CARLTON, JAMES EDMUND JR.

Name: James Edmund Carlton, Jr.
Rank/Branch: O3/US Marine Corps
Unit: VMA 242, MAG 11
Date of Birth: 10 July 1939
Home City of Record: Birmingham AL
Date of Loss: 17 April 1967
Country of Loss: North Vietnam
Loss Coordinates: 183100N 1055300E (WF923471)
Status (in 1973): Missing in Action
Category: 2
Aircraft/Vehicle/Ground: A6A
Refno: 0643
Other Personnel in Incident: James M. McGarvey (missing)

Source: Compiled by Homecoming II Project with the assistance of one or more
of the following: raw data from U.S. Government agency sources,
correspondence with POW/MIA families, published sources, interviews: 01
January 1990. Updated by the P.O.W. NETWORK 1998.

REMARKS:

SYNOPSIS: The Grumman A6 Intruder is a two-man all weather, low-altitude,
carrier-based attack plane, with versions adapted as aerial tanker and
electronic warfare platform. The A6A primarily flew close-air-support,
all-weather and night attacks on enemy troop concentrations, and night
interdiction missions. Its advanced navigation and attack system, known as
DIANE (Digital Integrated Attack navigation Equipment) allowed small
precision targets, such as bridges, barracks and fuel depots to be located
and attacked in all weather conditions, day or night. The planes were
credited with some of the most difficult single-plane strikes in the war,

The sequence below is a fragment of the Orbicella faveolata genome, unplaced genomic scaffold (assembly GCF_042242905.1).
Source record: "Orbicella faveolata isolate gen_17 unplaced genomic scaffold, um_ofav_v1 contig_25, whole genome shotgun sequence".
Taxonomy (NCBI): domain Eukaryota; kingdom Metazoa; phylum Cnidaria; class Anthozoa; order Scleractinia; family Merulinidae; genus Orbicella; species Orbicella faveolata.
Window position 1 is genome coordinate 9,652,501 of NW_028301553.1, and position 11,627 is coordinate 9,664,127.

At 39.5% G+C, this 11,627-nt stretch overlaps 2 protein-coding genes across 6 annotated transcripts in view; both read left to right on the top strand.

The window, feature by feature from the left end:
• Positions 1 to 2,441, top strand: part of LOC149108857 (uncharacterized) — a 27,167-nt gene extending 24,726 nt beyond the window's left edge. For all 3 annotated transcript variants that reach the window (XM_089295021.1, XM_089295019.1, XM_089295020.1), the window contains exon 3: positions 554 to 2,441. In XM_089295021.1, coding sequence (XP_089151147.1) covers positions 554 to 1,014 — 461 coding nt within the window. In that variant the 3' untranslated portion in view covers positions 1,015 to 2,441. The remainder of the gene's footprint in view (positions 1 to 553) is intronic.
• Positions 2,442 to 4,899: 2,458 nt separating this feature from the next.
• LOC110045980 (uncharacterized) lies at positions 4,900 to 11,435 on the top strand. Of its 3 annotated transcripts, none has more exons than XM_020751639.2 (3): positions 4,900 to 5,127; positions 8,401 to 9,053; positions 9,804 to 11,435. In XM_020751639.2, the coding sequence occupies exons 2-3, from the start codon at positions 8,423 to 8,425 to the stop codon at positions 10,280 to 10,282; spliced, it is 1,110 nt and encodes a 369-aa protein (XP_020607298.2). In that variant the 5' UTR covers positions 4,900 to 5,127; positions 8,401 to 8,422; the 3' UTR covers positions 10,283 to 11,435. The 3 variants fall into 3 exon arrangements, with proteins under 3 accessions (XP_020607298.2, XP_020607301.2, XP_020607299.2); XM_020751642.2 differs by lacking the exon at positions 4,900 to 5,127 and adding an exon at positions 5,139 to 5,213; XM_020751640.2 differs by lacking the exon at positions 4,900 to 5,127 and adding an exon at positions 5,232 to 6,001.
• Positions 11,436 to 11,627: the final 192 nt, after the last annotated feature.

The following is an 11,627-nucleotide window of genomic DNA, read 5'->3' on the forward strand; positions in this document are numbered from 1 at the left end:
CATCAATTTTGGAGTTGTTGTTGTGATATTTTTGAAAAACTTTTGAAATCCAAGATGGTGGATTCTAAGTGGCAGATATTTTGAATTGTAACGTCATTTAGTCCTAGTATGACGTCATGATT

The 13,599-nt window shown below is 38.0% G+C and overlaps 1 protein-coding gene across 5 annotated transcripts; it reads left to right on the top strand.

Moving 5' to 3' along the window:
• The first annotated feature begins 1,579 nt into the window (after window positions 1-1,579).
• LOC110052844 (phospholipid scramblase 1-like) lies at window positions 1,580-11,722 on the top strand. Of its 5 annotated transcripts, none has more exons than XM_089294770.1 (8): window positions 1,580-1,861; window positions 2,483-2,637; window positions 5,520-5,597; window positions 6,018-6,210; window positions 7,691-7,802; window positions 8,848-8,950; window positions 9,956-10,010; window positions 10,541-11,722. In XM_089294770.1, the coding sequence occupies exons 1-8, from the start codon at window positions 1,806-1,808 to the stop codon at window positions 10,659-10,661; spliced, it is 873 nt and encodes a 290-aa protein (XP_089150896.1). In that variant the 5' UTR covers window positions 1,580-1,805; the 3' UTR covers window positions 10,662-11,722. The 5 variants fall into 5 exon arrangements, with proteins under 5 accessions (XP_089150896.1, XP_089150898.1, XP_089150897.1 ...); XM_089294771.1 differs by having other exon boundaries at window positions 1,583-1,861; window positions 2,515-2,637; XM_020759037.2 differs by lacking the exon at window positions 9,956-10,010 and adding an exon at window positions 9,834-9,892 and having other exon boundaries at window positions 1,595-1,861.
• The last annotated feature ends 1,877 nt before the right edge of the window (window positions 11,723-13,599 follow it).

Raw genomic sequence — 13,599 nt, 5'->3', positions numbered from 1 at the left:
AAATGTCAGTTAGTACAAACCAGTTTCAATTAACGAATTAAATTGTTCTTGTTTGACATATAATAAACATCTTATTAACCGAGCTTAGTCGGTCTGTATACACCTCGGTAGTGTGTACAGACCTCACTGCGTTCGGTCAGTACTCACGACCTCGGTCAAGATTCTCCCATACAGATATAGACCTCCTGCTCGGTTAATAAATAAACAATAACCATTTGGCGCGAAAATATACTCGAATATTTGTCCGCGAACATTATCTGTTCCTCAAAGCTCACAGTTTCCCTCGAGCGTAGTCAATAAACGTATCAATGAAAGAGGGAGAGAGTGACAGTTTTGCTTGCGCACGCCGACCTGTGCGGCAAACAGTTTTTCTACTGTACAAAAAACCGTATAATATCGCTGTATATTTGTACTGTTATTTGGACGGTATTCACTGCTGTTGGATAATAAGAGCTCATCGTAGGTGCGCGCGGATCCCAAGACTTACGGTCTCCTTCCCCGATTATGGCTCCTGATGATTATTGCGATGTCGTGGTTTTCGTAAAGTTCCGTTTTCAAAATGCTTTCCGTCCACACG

including the destruction of the Hai Duong bridge between Hanoi and Haiphong
by a single A6. Their missions were tough, but their crews among the most
talented and most courageous to serve the United States.

On April 17, 1967, Major James M. McGarvey, pilot, and Capt. James E.
Carlton, Jr., systems operator, were assigned a mission against a well
defended target located approximately twenty miles southeast of Vinh, Nghe
An Province, North Vietnam. At 11:12 p.m., during McGarvey's attack run, the
aircraft trailing McGarvey's by approximately eight miles reported seeing a
brilliant orange flash mushrooming from the area of the lead aircraft, after
which no radio contact could be established with the aircraft. Search and
rescue operations were initiated and lasted until April 26, 1967, with
negative results. Both McGarvey and Carlton were declared Missing in Action.

Throughout the war, the McGarvey and Carlton families waited, knowing it was
possible that their men had been captured, even though they heard no word of
either of them. At the end of the war, however, when 591 Americans were
released from POW camps, McGarvey and Carlton were not among them. The
Vietnamese denied any knowledge of them.

It is unlikely that the aircraft carrying McGarvey and Carlton was sighted,
shot down, exploded into a brilliant orange flash and crashed in a heavily
defended area without being detected by the Vietnamese. It is unlikely that
no information is available on their fates, although the Vietnamese continue
to deny knowledge of them.

Since the war ended, nearly 10,000 reports have been received by the U.S.
Government related to Americans missing in Southeast Asia. The Vietnamese
protests that they know nothing are mocked by the reports of their own
fleeing countrymen.

Many authorities now believe that there are still a large number of
Americans alive in Southeast Asia, still held prisoner. McGarvey and Carlton
were not known to die in the crash of their aircraft, and could be among
them. It's time we brought our men home